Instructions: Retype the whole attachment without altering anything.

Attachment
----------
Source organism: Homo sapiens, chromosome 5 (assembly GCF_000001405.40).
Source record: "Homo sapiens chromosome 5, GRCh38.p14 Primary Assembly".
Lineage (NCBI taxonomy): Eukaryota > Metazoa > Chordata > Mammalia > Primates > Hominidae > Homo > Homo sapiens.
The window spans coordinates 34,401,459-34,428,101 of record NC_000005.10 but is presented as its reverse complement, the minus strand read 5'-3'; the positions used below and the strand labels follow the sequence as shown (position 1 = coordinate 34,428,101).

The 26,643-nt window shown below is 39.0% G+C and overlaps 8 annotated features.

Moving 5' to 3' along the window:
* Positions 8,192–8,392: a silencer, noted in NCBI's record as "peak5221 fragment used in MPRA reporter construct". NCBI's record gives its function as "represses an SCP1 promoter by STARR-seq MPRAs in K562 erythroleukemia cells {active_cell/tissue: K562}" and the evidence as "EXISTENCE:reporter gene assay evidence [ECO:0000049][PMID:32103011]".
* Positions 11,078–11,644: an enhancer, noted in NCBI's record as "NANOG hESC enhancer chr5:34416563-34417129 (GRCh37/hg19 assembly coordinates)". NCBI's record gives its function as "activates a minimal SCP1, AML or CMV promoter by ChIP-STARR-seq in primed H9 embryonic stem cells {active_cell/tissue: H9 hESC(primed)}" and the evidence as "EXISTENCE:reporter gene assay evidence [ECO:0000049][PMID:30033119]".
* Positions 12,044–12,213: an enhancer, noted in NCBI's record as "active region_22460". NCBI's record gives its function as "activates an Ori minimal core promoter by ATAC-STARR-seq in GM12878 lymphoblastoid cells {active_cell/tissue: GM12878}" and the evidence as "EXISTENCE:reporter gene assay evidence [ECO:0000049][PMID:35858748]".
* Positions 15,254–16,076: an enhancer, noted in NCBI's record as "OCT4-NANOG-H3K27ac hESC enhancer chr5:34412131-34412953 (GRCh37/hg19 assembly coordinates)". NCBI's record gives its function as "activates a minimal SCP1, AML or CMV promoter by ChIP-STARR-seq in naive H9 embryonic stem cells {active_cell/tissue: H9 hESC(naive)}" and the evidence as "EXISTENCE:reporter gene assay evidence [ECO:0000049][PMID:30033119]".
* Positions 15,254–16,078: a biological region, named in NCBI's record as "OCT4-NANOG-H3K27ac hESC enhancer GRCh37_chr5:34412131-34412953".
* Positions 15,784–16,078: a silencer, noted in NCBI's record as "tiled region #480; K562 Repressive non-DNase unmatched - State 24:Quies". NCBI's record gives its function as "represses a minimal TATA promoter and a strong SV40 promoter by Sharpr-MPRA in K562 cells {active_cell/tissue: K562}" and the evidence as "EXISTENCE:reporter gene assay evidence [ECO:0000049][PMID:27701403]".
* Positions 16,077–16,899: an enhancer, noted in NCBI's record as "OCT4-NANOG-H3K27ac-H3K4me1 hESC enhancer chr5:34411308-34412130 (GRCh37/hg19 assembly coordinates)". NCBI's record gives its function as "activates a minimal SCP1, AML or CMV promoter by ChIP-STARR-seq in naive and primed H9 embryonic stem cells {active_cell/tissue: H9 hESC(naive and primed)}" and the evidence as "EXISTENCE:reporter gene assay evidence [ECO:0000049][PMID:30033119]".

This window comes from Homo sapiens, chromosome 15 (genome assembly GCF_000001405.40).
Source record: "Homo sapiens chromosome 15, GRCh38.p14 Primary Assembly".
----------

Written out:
Source organism: Homo sapiens, chromosome 5 (assembly GCF_000001405.40).
Source record: "Homo sapiens chromosome 5, GRCh38.p14 Primary Assembly".
Lineage (NCBI taxonomy): Eukaryota > Metazoa > Chordata > Mammalia > Primates > Hominidae > Homo > Homo sapiens.
The window spans coordinates 34,401,459-34,428,101 of record NC_000005.10 but is presented as its reverse complement, the minus strand read 5'-3'; the positions used below and the strand labels follow the sequence as shown (position 1 = coordinate 34,428,101).

The 26,643-nt window shown below is 39.0% G+C and overlaps 8 annotated features.

Moving 5' to 3' along the window:
* Positions 8,192–8,392: a silencer, noted in NCBI's record as "peak5221 fragment used in MPRA reporter construct". NCBI's record gives its function as "represses an SCP1 promoter by STARR-seq MPRAs in K562 erythroleukemia cells {active_cell/tissue: K562}" and the evidence as "EXISTENCE:reporter gene assay evidence [ECO:0000049][PMID:32103011]".
* Positions 11,078–11,644: an enhancer, noted in NCBI's record as "NANOG hESC enhancer chr5:34416563-34417129 (GRCh37/hg19 assembly coordinates)". NCBI's record gives its function as "activates a minimal SCP1, AML or CMV promoter by ChIP-STARR-seq in primed H9 embryonic stem cells {active_cell/tissue: H9 hESC(primed)}" and the evidence as "EXISTENCE:reporter gene assay evidence [ECO:0000049][PMID:30033119]".
* Positions 12,044–12,213: an enhancer, noted in NCBI's record as "active region_22460". NCBI's record gives its function as "activates an Ori minimal core promoter by ATAC-STARR-seq in GM12878 lymphoblastoid cells {active_cell/tissue: GM12878}" and the evidence as "EXISTENCE:reporter gene assay evidence [ECO:0000049][PMID:35858748]".
* Positions 15,254–16,076: an enhancer, noted in NCBI's record as "OCT4-NANOG-H3K27ac hESC enhancer chr5:34412131-34412953 (GRCh37/hg19 assembly coordinates)". NCBI's record gives its function as "activates a minimal SCP1, AML or CMV promoter by ChIP-STARR-seq in naive H9 embryonic stem cells {active_cell/tissue: H9 hESC(naive)}" and the evidence as "EXISTENCE:reporter gene assay evidence [ECO:0000049][PMID:30033119]".
* Positions 15,254–16,078: a biological region, named in NCBI's record as "OCT4-NANOG-H3K27ac hESC enhancer GRCh37_chr5:34412131-34412953".
* Positions 15,784–16,078: a silencer, noted in NCBI's record as "tiled region #480; K562 Repressive non-DNase unmatched - State 24:Quies". NCBI's record gives its function as "represses a minimal TATA promoter and a strong SV40 promoter by Sharpr-MPRA in K562 cells {active_cell/tissue: K562}" and the evidence as "EXISTENCE:reporter gene assay evidence [ECO:0000049][PMID:27701403]".
* Positions 16,077–16,899: an enhancer, noted in NCBI's record as "OCT4-NANOG-H3K27ac-H3K4me1 hESC enhancer chr5:34411308-34412130 (GRCh37/hg19 assembly coordinates)". NCBI's record gives its function as "activates a minimal SCP1, AML or CMV promoter by ChIP-STARR-seq in naive and primed H9 embryonic stem cells {active_cell/tissue: H9 hESC(naive and primed)}" and the evidence as "EXISTENCE:reporter gene assay evidence [ECO:0000049][PMID:30033119]".

This window comes from Homo sapiens, chromosome 15 (genome assembly GCF_000001405.40).
Source record: "Homo sapiens chromosome 15, GRCh38.p14 Primary Assembly".